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Andra “AJ” Johnson set out to write a game-changing book spotlighting Black culinary talent and addressing cultural neglect in the hospitality industry in 2018. As a general manager and partner at a Chevy Chase restaurant at the time, she was fed up with flipping through listicles in local food magazines and not seeing anyone who looked like her listed as an owner. The book, White Plates, Black Faces, would draw on the experiences of her peers to suss out why there are so few Black-owned hospitality businesses in Chocolate City.
“I had a partnership stake at Macon Bistro & Larder, and there weren’t a whole lot of other people I could talk to about what I was going through, and I was wondering why,” Johnson says. She gathered friends and colleagues for discussions and recorded them. “I thought that having everything written down would force the conversation in a way that would be the ticket to actual change.”
In the meantime, also in 2018, Johnson teamed up with Dr. Erinn Tucker and Furard Tate to launch DMV Black Restaurant Week. Like the Restaurant Association of Metropolitan Washington’s Restaurant Week, the immediate goal was to bring attention to existing Black-owned restaurants and bars by offering discounts and deals. Each year the fall event has introduced more ambitious programming and involved more Black-owned business categories within the hospitality ecosystem like caterers, spirit makers, and linen-supply companies.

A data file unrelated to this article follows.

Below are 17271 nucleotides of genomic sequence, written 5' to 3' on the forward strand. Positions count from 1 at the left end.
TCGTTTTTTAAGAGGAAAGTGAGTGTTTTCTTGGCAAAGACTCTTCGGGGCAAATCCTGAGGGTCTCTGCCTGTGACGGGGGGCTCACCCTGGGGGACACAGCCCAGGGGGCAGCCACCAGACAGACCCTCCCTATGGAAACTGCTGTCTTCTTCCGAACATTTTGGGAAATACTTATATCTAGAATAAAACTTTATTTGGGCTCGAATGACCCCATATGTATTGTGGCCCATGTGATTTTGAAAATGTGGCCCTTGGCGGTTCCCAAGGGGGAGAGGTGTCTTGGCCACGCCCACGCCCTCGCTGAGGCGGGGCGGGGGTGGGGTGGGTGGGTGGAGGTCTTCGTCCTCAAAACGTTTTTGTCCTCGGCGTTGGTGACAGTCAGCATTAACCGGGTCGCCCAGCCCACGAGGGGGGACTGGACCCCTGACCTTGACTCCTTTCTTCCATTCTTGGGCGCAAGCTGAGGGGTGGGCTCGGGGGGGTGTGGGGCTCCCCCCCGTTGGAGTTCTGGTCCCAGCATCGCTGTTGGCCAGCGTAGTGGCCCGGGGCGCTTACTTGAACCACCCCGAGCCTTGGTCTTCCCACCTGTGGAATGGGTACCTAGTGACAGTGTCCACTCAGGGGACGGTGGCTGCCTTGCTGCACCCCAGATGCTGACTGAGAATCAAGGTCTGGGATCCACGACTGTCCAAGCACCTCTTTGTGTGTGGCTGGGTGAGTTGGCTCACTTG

While Johnson was empowering others to seek out ownership opportunities, she got another shot at it herself. Daniella Senior brought Johnson on as a partner at her Latin cocktail bar inside La Cosecha. Serenata opened in the fall of 2019. Do the math, and six months later, the new business partners were staring down a global pandemic. Johnson’s book got bumped to the back shelf.
“We worked really hard to stay open,” Johnson says. Serenata sold meals to World Central Kitchen, which distributed them to neighbors in need; held pop-ups highlighting Black bartenders’ talent; applied for grants; converted an old horse trailer into an outdoor bar, Spritz, featuring bubbly and low-ABV drinks; launched a line of to-go cocktails in pouches under the brand name Salud!; and offered weekly virtual cocktail classes. “We pivoted. Hard,” Johnson says.
When Johnson came up for air, she thought about the book again. “Writing a book doesn’t help further the conversation when the entire bottom drops out,” she says. “What we knew of hospitality when I wrote the initial parts of this book no longer apply.”